The Bitcoin Private team has officially confirmed that findings regarding the secret premining of an additional 2 million coins are mathematically correct.
The development team behind altcoin Bitcoin Private (BTCP) has confirmed the creation of 2.04 million units of BTCP “that were never intended to exist on the blockchain,” according to an official statement published Dec. 24.
On Dec. 23, digital assets analytics website Coin Metrics published a report revealing that during the import of Bitcoin (BTC) chain data, an additional 2.04 million units of altcoin BTCP — about $3.9 million at press time — were secretly minted. Per the project’s white paper, the total supply of BTCP is equal to around 20.4 million coins, while the secretly premined BTCP brought “the initial supply to 22.6 million.”
The BTCP core team says in today’s statement that upon receiving the reports, they “immediately launched an investigation to ascertain whether or not the alleged findings of an additional amount of BTCP coins were true.” After performing an internal audit, the team officially says that Coin Metrics’ findings were “mathematically accurate.” The team added:
“However, at this time, the source, purpose, and recipient of this exploit is currently unknown to the Bitcoin Private Contribution Team.”
The statement further cites the timeline of events regarding the issue, unveiling that ultimately there was a bounty posted for a specific issue, which was subsequently accepted by a developer, who then became a BTCP developer and was “promoted to a contributor on GitHub, allowing him to merge pull requests.”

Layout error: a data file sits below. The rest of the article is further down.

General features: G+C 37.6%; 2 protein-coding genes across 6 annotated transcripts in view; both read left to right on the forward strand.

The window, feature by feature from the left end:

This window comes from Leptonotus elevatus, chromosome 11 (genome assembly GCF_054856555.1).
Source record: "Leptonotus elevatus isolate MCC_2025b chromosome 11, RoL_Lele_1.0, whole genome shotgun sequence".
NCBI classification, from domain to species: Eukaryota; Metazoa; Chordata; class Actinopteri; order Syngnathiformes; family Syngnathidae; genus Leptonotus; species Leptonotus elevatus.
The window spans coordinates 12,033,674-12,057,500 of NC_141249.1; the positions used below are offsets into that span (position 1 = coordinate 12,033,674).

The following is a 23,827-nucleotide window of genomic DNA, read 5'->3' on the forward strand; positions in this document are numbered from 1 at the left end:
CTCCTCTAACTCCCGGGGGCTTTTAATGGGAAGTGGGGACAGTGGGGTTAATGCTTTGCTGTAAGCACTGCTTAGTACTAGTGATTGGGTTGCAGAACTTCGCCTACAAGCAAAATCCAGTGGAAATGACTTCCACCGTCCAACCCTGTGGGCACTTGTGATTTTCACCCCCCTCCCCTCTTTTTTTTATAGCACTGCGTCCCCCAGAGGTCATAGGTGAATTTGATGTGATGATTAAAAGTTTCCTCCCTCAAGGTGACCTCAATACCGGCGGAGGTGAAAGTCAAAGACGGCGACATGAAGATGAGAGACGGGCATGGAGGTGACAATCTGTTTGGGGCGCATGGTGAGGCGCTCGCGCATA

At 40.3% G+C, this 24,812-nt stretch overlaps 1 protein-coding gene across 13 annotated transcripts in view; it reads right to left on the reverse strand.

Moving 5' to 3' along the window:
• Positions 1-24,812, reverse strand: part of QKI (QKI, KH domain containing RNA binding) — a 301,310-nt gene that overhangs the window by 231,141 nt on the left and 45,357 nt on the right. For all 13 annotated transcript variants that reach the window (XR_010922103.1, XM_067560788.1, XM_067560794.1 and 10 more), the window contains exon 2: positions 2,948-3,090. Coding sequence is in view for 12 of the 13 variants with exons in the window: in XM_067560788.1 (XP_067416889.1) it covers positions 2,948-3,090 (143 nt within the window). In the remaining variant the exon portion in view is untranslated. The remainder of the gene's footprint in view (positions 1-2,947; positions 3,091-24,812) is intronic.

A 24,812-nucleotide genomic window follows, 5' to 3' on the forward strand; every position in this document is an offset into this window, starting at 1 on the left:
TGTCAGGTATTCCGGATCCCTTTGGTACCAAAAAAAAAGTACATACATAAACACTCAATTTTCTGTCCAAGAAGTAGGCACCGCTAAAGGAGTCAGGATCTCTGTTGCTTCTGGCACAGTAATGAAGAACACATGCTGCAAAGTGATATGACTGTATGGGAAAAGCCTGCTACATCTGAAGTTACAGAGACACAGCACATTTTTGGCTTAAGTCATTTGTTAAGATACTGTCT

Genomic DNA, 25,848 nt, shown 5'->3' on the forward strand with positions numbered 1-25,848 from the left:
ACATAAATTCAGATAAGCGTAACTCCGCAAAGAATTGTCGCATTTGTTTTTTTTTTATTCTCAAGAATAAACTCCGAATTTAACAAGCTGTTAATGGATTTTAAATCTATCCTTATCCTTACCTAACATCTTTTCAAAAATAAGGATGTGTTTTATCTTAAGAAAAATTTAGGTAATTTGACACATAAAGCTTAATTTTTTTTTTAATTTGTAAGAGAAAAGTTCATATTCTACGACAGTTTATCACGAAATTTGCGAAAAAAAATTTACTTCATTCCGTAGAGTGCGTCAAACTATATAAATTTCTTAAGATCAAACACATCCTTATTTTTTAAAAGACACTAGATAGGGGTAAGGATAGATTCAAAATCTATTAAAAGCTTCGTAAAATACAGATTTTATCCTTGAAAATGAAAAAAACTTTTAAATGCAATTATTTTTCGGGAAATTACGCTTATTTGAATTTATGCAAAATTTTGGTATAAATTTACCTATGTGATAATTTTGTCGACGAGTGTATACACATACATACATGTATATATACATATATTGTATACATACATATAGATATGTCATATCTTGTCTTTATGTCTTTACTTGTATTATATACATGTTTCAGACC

That developer reportedly then completed the issue, merged their own code, and received their reward. The BTCP team further discovered that one line missing in the code “allow[ed] the fork mine to be exploited due to the nodes not properly verifying the falsified fork blocks.” Once the bounty was collected, the developer left the BTCP project.
After that, the threat actor reportedly exploited the bug, creating over 2 million coins during the publicly announced fork mine. The statement reads:
“As the code was open source, and the fork-mine was announced on Twitter, anyone with sufficient blockchain development knowledge could have exploited it.”
The BTCP team further notes it is not clear whether those coins were transferred to an exchange or used or stored elsewhere. However, the team’s statement concludes:
“this particular exploit could only be taken advantage of during the fork mine, which already occurred earlier this year. Therefore, it is impossible for this particular bug exploit to occur again, nor can it be further exploited.”
The BTCP team also stated in the announcement that they had “no prior knowledge” of the incident before Coin Metrics’ report was released to the public.
At the end of the statement, the BTCP team writes that they have contacted major crypto exchange HitBTC about the situation. HitBTC has not responded to Cointelegraph’s request for comments by press time.
At press time, BTCP is trading at around $1.97, down close to 7 percent over the last 24 hours, according to CoinMarketCap.
In September, Bitcoin Core released an update following the recent detection of a vulnerability in the software. The vulnerability could reportedly have caused a crash of older versions of Bitcoin Core if they attempted processing a block transaction that tries to spend the same amount twice.